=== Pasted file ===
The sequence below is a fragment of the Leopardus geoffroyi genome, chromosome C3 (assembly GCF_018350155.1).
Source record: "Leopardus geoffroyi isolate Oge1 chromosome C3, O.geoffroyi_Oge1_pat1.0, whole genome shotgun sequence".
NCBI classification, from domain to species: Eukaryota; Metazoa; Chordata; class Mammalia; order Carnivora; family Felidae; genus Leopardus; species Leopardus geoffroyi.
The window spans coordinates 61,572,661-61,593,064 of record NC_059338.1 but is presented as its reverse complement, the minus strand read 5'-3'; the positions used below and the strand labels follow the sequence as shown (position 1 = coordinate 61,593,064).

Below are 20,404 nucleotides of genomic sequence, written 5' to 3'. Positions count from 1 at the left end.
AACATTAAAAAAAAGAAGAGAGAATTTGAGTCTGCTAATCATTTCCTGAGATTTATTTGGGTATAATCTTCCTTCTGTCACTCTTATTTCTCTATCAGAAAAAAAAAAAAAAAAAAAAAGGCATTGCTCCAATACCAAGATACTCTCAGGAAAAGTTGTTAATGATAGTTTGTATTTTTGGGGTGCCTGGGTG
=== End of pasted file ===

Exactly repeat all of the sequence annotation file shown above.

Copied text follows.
The sequence below is a fragment of the Leopardus geoffroyi genome, chromosome C3 (assembly GCF_018350155.1).
Source record: "Leopardus geoffroyi isolate Oge1 chromosome C3, O.geoffroyi_Oge1_pat1.0, whole genome shotgun sequence".
NCBI classification, from domain to species: Eukaryota; Metazoa; Chordata; class Mammalia; order Carnivora; family Felidae; genus Leopardus; species Leopardus geoffroyi.
The window spans coordinates 61,572,661-61,593,064 of record NC_059338.1 but is presented as its reverse complement, the minus strand read 5'-3'; the positions used below and the strand labels follow the sequence as shown (position 1 = coordinate 61,593,064).

Below are 20,404 nucleotides of genomic sequence, written 5' to 3'. Positions count from 1 at the left end.
AACATTAAAAAAAAGAAGAGAGAATTTGAGTCTGCTAATCATTTCCTGAGATTTATTTGGGTATAATCTTCCTTCTGTCACTCTTATTTCTCTATCAGAAAAAAAAAAAAAAAAAAAAAGGCATTGCTCCAATACCAAGATACTCTCAGGAAAAGTTGTTAATGATAGTTTGTATTTTTGGGGTGCCTGGGTG